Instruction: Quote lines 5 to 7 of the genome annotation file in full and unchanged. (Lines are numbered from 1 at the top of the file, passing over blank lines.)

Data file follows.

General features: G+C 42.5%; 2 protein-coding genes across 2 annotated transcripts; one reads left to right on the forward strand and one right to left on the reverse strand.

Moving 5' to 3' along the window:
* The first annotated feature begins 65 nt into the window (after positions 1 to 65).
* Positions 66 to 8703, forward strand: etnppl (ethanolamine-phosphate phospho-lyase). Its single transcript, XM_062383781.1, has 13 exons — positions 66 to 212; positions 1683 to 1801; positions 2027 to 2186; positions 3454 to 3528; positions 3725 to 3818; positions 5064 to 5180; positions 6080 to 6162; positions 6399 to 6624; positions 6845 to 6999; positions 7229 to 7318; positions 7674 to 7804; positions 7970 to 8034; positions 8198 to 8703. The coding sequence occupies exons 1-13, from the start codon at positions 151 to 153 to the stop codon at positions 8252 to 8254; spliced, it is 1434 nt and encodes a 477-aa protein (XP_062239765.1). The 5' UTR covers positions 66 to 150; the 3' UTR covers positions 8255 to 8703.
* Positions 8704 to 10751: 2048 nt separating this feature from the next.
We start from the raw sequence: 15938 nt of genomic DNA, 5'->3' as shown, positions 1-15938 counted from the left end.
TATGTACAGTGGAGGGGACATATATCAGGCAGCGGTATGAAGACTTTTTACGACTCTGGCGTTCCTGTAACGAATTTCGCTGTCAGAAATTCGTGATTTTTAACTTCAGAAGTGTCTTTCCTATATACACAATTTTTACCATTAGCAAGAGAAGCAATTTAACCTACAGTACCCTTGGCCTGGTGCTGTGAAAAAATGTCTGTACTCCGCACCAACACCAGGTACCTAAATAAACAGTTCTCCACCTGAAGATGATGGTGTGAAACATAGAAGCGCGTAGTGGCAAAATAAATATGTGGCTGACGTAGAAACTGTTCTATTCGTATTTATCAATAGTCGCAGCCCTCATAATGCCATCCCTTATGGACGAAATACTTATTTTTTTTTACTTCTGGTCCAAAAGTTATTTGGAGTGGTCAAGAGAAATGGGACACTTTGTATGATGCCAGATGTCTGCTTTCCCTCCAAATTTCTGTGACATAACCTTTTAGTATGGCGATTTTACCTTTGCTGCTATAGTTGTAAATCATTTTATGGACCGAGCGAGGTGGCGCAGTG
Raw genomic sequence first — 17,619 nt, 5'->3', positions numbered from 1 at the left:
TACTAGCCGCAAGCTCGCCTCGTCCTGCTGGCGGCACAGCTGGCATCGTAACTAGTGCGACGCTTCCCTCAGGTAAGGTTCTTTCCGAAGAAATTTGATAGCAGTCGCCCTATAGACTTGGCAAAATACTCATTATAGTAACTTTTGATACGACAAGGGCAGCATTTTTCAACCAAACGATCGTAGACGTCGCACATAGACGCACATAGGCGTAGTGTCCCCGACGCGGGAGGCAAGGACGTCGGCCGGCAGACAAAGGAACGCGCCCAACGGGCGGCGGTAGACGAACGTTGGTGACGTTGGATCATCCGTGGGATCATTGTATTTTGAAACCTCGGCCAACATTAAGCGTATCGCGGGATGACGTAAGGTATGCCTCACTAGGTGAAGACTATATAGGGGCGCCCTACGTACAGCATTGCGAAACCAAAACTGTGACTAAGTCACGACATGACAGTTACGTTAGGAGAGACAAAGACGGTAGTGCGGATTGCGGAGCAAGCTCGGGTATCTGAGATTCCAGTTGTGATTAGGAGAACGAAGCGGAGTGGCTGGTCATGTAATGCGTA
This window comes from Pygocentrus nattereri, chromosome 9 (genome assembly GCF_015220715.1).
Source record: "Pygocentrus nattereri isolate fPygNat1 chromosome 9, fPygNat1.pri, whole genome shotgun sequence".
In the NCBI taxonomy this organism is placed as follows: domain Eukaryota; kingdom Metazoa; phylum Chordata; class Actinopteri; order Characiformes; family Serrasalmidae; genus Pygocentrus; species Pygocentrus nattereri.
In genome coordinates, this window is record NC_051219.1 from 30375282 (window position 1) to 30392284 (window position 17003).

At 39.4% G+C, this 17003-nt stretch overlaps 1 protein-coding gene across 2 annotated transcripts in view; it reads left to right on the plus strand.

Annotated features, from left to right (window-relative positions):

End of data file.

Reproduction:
* Positions 8704 to 10751: 2048 nt separating this feature from the next.
We start from the raw sequence: 15938 nt of genomic DNA, 5'->3' as shown, positions 1-15938 counted from the left end.
TATGTACAGTGGAGGGGACATATATCAGGCAGCGGTATGAAGACTTTTTACGACTCTGGCGTTCCTGTAACGAATTTCGCTGTCAGAAATTCGTGATTTTTAACTTCAGAAGTGTCTTTCCTATATACACAATTTTTACCATTAGCAAGAGAAGCAATTTAACCTACAGTACCCTTGGCCTGGTGCTGTGAAAAAATGTCTGTACTCCGCACCAACACCAGGTACCTAAATAAACAGTTCTCCACCTGAAGATGATGGTGTGAAACATAGAAGCGCGTAGTGGCAAAATAAATATGTGGCTGACGTAGAAACTGTTCTATTCGTATTTATCAATAGTCGCAGCCCTCATAATGCCATCCCTTATGGACGAAATACTTATTTTTTTTTACTTCTGGTCCAAAAGTTATTTGGAGTGGTCAAGAGAAATGGGACACTTTGTATGATGCCAGATGTCTGCTTTCCCTCCAAATTTCTGTGACATAACCTTTTAGTATGGCGATTTTACCTTTGCTGCTATAGTTGTAAATCATTTTATGGACCGAGCGAGGTGGCGCAGTG